Throughout my EMS career Iíve heard a lot of the same complaints from paramedics that seem to be†endemic within the system. One of these is the quality of physician medical direction and whether or not†theirs is considered ďProgressiveĒ or ďPermissiveĒ by the EMTs and Paramedics that work within the protocol system. Some systems seem almost regressive. They donít seem to†show†any trust in the providers that work within the protocols and end up being putting forth ďMother-May-IĒ protocols that disallow aggressive field treatment and require hand holding over the radio or cell phone to a base station. Others, are fairly progressive and allow quite a bit of treatment to be provided in the field.
However, even in the more progressive of the systems out there the medics always tend to have their own personal ďwish listĒ of things that theyíd like to be permitted to do. I currently work in the most progressive protocol system Iíve ever worked in and yet there are a few things that I would like to be allowed to do further than I can do now. Toradol for pain control, and the inclusion of a paralytic to our Medication Assisted Intubation protocols would be examples.
However, there begs a question here that I havenít seen explored before: What if this was reversed?
Say tomorrow you head on into work and get there to hear the news that your medical director up and left for Tahiti with a new love interest†with whom†he or she will be very happy. Incidentally, youíve now got a new medical director that just graduated medical school after spending 10 years as a field paramedic. Thereís a ďGet to Know MeĒ meeting scheduled in a half hour,
In the meeting the new medical director, who emphatically insists that you call him ďDr. PatĒ, and then changes it to ďJust PatĒ outlines the new protocols that you will be functioning under starting as soon as you all can get through the trainings and meetings that are scheduled. These protocols are amazing. For example, your protocols for treatment of severe asthma used to include just oxygen, nebulized albuterol, and subcutaneous epinephrine. Now youíll be giving Albuterol†mixed with atrovent for your nebulizers, Epi 1:1000 sub-q or brethine (terbutaline) sub-q, epi 1:10000 IV for severe cases, Solu-Medrol (an injectable steroid), and Magnesium Sulfate infusions for†refractory cases. For pain control, you used to have to call for orders to give Morphine. Now you give Morphine in 2mg increments titrated to effect up to 20mg if†the blood pressure is over 100mmhg systolic, Fentanyl 50mcg†Ė 200mcg,†Toradol 60mg IM, and/or†Nitronox (Inhaled Nitrous Oxide). The protocols are really advanced and have at least twenty new medications, some of which youíve never even heard of.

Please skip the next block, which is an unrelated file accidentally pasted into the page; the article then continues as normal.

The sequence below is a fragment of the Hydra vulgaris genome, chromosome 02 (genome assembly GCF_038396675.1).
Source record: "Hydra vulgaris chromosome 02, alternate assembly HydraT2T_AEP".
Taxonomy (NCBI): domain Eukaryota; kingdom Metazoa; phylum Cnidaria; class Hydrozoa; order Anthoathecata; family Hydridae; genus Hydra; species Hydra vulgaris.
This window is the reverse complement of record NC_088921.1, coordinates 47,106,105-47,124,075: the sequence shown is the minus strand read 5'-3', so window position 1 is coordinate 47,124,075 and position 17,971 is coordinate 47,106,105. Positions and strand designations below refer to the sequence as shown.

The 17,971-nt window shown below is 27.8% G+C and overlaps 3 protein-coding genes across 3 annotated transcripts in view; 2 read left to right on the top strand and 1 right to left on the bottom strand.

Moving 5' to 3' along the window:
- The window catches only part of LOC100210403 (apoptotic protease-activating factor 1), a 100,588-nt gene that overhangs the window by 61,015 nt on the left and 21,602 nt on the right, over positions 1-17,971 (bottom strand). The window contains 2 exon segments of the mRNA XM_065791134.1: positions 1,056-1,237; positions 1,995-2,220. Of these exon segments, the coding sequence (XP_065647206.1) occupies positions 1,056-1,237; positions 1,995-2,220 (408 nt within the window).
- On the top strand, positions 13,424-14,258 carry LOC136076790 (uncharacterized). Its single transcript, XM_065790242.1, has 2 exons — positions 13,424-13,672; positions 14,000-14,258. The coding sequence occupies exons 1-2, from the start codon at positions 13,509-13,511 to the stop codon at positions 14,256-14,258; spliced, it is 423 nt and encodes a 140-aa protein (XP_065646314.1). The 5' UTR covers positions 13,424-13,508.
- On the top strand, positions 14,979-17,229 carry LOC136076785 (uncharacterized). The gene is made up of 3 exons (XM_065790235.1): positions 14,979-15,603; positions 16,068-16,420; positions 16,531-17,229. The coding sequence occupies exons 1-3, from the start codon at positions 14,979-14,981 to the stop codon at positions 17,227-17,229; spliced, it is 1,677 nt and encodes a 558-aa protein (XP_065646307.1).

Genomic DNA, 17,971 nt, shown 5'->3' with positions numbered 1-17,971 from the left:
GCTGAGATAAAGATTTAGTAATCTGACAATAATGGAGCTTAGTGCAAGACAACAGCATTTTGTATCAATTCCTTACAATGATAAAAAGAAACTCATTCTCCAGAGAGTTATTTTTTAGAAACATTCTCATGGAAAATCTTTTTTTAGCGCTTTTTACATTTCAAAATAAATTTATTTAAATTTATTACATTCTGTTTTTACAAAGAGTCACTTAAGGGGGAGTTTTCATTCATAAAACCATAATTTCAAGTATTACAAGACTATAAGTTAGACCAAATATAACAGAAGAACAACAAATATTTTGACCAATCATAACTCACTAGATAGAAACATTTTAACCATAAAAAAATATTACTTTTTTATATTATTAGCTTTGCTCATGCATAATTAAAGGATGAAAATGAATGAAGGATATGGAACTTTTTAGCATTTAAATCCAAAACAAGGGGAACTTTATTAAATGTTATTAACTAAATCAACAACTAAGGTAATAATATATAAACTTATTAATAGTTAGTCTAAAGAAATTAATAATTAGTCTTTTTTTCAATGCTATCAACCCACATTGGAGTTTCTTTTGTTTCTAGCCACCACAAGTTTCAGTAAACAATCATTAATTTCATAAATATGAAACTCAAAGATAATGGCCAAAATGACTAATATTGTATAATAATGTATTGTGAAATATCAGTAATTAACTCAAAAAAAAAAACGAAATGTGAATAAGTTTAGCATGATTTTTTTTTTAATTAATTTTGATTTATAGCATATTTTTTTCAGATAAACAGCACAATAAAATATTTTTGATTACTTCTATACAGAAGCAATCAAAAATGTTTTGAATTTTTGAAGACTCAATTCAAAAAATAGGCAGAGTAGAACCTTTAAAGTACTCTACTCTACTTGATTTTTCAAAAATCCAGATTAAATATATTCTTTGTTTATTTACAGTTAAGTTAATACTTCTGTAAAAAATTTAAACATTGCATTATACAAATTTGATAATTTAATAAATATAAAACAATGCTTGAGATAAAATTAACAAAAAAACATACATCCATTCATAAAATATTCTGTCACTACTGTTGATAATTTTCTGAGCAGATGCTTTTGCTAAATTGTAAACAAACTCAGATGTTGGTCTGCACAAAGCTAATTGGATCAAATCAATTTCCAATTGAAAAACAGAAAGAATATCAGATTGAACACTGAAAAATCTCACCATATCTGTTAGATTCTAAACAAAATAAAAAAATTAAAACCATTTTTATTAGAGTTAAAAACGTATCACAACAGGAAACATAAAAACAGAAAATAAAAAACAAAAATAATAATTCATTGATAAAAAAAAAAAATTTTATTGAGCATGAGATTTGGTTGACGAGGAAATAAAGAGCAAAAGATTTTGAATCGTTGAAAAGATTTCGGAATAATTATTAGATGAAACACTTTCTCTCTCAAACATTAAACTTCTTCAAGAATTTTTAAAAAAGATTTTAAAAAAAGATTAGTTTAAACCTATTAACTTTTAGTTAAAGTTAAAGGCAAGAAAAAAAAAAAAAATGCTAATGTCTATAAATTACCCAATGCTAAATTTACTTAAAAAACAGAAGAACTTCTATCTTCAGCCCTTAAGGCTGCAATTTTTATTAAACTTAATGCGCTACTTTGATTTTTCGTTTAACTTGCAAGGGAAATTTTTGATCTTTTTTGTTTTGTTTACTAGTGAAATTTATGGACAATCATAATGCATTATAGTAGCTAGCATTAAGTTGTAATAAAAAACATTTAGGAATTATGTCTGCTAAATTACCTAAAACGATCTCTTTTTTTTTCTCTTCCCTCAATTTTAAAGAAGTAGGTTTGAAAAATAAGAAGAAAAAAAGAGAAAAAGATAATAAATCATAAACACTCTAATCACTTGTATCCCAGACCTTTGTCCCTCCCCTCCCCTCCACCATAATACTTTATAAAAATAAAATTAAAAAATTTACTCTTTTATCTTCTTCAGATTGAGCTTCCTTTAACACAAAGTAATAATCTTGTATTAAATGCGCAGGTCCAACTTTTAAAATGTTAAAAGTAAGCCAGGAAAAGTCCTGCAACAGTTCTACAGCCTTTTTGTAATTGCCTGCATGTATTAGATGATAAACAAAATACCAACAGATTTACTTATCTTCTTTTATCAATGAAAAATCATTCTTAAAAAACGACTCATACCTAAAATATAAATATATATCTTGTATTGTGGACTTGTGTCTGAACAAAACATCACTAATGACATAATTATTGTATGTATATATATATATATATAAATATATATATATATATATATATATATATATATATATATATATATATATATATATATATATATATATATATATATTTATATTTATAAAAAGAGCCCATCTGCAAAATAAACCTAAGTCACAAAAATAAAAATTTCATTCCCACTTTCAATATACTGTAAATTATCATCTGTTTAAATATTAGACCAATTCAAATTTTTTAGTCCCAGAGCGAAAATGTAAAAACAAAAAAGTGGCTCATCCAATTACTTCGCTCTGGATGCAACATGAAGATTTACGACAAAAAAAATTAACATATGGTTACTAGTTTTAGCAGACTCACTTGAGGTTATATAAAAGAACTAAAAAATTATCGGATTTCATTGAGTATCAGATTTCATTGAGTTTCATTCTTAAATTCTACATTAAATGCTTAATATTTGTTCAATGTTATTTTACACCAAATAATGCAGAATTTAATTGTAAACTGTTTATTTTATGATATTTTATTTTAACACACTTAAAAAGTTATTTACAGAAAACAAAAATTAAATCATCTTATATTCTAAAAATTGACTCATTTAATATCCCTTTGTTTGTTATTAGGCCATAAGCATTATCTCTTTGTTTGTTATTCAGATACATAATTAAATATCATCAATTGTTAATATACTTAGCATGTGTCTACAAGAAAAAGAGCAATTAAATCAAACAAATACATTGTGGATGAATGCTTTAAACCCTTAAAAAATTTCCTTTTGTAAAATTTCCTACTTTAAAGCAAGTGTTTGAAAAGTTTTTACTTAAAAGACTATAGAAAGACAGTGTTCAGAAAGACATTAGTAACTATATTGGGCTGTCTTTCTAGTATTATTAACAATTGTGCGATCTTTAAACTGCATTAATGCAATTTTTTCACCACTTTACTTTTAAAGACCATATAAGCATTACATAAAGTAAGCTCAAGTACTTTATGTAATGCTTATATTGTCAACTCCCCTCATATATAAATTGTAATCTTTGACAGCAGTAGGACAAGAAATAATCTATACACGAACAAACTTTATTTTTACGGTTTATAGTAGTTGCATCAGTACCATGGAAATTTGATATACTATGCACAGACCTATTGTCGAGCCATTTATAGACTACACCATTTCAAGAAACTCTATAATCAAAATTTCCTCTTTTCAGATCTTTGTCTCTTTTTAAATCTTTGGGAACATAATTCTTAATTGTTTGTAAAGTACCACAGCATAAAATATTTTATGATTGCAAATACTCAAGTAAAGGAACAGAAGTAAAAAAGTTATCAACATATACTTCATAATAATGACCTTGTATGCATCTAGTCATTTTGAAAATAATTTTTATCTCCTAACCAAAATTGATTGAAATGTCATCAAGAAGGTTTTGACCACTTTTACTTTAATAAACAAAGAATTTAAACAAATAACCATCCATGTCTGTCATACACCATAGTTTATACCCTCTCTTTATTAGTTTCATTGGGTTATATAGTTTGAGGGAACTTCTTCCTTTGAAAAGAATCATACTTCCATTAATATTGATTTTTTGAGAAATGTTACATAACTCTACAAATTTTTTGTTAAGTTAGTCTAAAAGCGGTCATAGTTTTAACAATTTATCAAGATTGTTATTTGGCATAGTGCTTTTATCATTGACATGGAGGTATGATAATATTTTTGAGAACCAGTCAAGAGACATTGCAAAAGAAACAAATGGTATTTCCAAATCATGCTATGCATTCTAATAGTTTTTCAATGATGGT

Soon after you start reading the new protocols you start noticing things that frankly, scare you a bit. Never mind the fact that you donít know how youíre going to calculate amiodarone drips and use propofol for conscious sedation, youíre frankly scared that the protocol system directs you to perform emergent C-Sections to save a viable fetus in cases of limb presentations in pregnancy. Really?
Mannitol and induced hypothermia for head injuries? Wow. You also†now†have needle crics, surgical crics, Needle decompression of the chest, pericardiocentesis, retrograde intubation, and what are those words? Thoracostomy (Chest Tubes)?? Thoracotomy? Holy crap! Thereís almost nothing you canít do!†
After the meeting you head out on the streets with your partner. Youíre honestly feeling a little nostalgic for the days when your Tahiti-bound regressive medical director wouldnít let you be responsible for hardly anything. Itís completely opposite now. Youíve gone from one extreme to the other. Thereís nothing that youíve ever thought of doing in the field that you canít do anymore.
On one hand this would be very exciting for me (and yes, I went a little overboard with plausible treatment modalities to make a point here) but on the other hand, Iíd have to ask the question:
Where would be the line where progressive treatment protocols cross the line? When would be the point where paramedics are given too much responsibility for complex invasive treatments?
Iíve never seen the case Iím describing. I love working under a progressive and liberal protocol system. However, in a meeting the other day when the possibility of administering thrombolytics for refractory ventricular fibrillation in cardiac arrest came up I had a thought that Iíd never had before:
ďI donít get paid enough to have that much responsibility. I take on a lot of liability and have to put in a lot of uncompensated education time for the meager wage that I get paid nowÖ how much is that going to have to increase for no more money?Ē
I donít want to think that way, and Iíd have to question the dedication of any paramedic in any of the protocol systems that Iíve examined that would say no to being able to provide potentially lifesaving treatments to their patients. I canít imagine refusing to do something because I didnít think that I was compensated enough to take on the responsibility of doing it. Iíd be happy to sit through the required education, but I doubt that they would increase the compensation of the medics in the above example.
Could†it happen? Has it happened? Will it happen as treatments progress and professional responsibility increases? Iíll firmly say that Iím nowhere near adequately compensated for the responsibility I have today. Where would I be if the above scenario happened to me†tomorrow?
EMS 2.0 needs to seek out and find answers to the questions that we havenít asked yet just as much as we need to find answers to the questions weíve been struggling with for years.
What do you think?